There’s a petition on Change.org asking the FCC to maintain the telecoil requirement for mobile phones that earn the “hearing-aid-compatible” (HAC) rating. I just signed the petition, and everyone who has ever worn hearing aids, who has thought about wearing hearing aids, or who knows someone who wears hearing aids should plan on signing it, too.
The petition is sponsored by two prominent audiologists, Abram Bailey of HearingTracker.com and Juliette Sterkens, the National Hearing Loop Advocate for the Hearing Loss Association of America. It’s a response to Apple’s recent request that the Federal Communications Commission eliminate the requirement that any “HAC”-rated phone include telecoil functionality. A telecoil, or “t-coil,” is an inexpensive component that picks the signal off the phone line and transmits it directly into the hearing aid. For me, it was a lifesaver for many years.
When I used hearing aids to cope with severe hearing loss over more than a decade, I wouldn’t have been able to use the phone at all without t-coils. Because the t-coil enables the electronic signal on the phone line to bypass the hearing aid’s microphone and go directly to the hearing-aid receiver and into the ear, it eliminates much of the distortion that occurs when the hearing aid must re-amplify the the audio output from the phone. For me it improved audibility just enough to be able to use the phone.
Now, with Bluetooth and 2.4 gigahertz digital transmission technologies, other wireless solutions are available. Apple and others argue that these new wireless solutions are better than telecoils, which are based on seemingly ancient electromagnetic induction technology. Because T-coils require different components and transmission protocols from the newer Bluetooth and other wireless transmission technologies, proponents of the change argue that they take up valuable real estate and add cost and redundancy to phones that are already utilizing the newer technologies.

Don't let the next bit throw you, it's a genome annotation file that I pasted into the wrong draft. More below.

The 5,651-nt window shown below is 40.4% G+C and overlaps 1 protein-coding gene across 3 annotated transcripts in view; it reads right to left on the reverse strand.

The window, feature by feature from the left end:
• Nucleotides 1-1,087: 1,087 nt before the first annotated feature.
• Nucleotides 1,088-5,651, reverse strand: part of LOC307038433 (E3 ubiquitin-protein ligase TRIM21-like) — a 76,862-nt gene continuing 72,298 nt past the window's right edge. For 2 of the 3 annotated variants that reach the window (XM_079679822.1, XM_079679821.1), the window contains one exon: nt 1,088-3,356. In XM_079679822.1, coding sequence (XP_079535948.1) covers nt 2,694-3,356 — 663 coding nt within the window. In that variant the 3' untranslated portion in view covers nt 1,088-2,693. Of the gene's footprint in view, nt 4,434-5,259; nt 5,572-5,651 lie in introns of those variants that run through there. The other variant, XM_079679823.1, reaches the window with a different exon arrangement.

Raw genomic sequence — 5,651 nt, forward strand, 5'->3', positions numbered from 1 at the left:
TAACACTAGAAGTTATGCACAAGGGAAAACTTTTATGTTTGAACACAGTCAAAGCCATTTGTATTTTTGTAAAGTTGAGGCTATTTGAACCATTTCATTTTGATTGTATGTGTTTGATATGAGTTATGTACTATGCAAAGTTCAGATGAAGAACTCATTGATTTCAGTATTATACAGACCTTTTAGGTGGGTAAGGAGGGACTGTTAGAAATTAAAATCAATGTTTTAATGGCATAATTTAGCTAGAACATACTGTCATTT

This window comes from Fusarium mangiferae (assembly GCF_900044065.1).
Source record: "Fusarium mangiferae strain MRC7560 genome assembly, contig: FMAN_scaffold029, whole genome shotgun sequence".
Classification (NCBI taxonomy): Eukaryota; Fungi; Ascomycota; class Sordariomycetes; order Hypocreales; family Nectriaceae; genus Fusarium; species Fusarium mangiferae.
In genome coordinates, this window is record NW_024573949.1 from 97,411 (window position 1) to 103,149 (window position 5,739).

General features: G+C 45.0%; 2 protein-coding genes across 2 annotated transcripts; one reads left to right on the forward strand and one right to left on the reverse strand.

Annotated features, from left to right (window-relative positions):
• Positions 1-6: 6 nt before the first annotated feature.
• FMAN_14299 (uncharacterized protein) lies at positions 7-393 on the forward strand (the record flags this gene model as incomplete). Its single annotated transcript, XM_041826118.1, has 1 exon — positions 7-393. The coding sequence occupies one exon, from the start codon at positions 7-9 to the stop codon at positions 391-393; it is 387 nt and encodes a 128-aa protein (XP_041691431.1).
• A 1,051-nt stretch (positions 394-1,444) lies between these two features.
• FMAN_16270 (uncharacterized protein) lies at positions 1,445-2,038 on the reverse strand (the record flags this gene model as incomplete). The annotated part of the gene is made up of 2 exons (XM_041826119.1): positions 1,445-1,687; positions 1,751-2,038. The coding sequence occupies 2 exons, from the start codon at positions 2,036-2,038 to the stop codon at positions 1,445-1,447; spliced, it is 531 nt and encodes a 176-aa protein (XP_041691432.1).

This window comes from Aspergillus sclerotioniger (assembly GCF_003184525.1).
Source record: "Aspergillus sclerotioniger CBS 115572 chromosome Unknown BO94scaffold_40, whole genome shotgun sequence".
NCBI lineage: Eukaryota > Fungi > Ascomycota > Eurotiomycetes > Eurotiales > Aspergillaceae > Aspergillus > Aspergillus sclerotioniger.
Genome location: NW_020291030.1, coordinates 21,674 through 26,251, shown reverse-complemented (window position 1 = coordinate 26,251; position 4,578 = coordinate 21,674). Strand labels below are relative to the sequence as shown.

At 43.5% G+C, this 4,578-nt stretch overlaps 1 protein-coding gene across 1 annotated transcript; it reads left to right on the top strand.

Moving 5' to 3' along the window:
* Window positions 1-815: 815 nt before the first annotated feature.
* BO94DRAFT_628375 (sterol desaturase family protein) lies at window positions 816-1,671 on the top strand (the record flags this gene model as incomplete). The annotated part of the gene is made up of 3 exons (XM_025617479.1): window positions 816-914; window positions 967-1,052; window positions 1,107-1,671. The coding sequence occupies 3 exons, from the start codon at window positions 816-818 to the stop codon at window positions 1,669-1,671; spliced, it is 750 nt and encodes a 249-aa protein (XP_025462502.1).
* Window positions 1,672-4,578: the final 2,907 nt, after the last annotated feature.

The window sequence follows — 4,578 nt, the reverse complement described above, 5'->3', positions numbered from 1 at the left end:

But there’s a problem with that argument. Telecoils are still less expensive than Bluetooth and proprietary transmission technologies. Even more important, they are an industry standard used with all landline phones and most mobile phones, as well as in publicly “looped” buildings, lecture halls, churches and synagogues, etc. The technology works and is cost effective. Eliminating the requirement that phones with hearing-aid-compatible ratings always be enabled for telecoils would mean that hearing aid users who depend on that technology would no longer be able to use many supposedly “hearing-aid-compatible” phones.
If Apple stopped making its iPhones compatible with telecoils, many iPhone users would be presented with an expensive choice. Either switch to a different phone that’s compatible with their t-coils, or switch to one of the limited choices of (very) expensive “Made for iPhone” hearing aids that have recently come on the market. For those users, the change in the FCC rules would not save money but could in fact cost them thousands of dollars more, just to get back the necessary capability–being able to hear the phone–that they had enjoyed before.
Industry standards are only useful when everyone adheres to them. If a big percentage of products does not adhere, then the standard is no longer a standard, new players in the market decide not to offer the standard technology, and over time the overall benefit decreases.
Apple has a long history of not opting into industry standards. The operating system for Apple’s computers was never compatible with the Windows operating system, which was an industry standard with something like 90 percent of the market share for personal computers. Apple was successful because it provided great computers that provided high levels of functionality, ease of use, and classy design to users willing to pay a higher price than they’d have to pay for very comparable industry-standard computers.
Similarly, Apple is free to ignore the industry standard for hearing aid compatibility. In fact, for a long time, iPhones did not work that well with hearing aids. But now they do, and Apple has worked hard to develop a good reputation for trying to make its phones accessible to people with all kinds of challenges.
Eliminating t-coil compatibility from its phones now, however, would contradict Apple’s public commitment to overall accessibility. So Apple is asking the FCC to say that its phones can be rated “hearing-aid-compatible” even if it ignores the t-coil standard. That just doesn’t sit right with me and shouldn’t with anyone who has ever enjoyed the simple and cost-effective advantages of t-coil technology.
Maybe in a few years the promising advances of Bluetooth and other wireless digital technologies will be so baked into future generations of hearing aids that they become the same kind of virtual standards that telecoils are today. But now isn’t the time to pull the plug on the old reliable t-coil.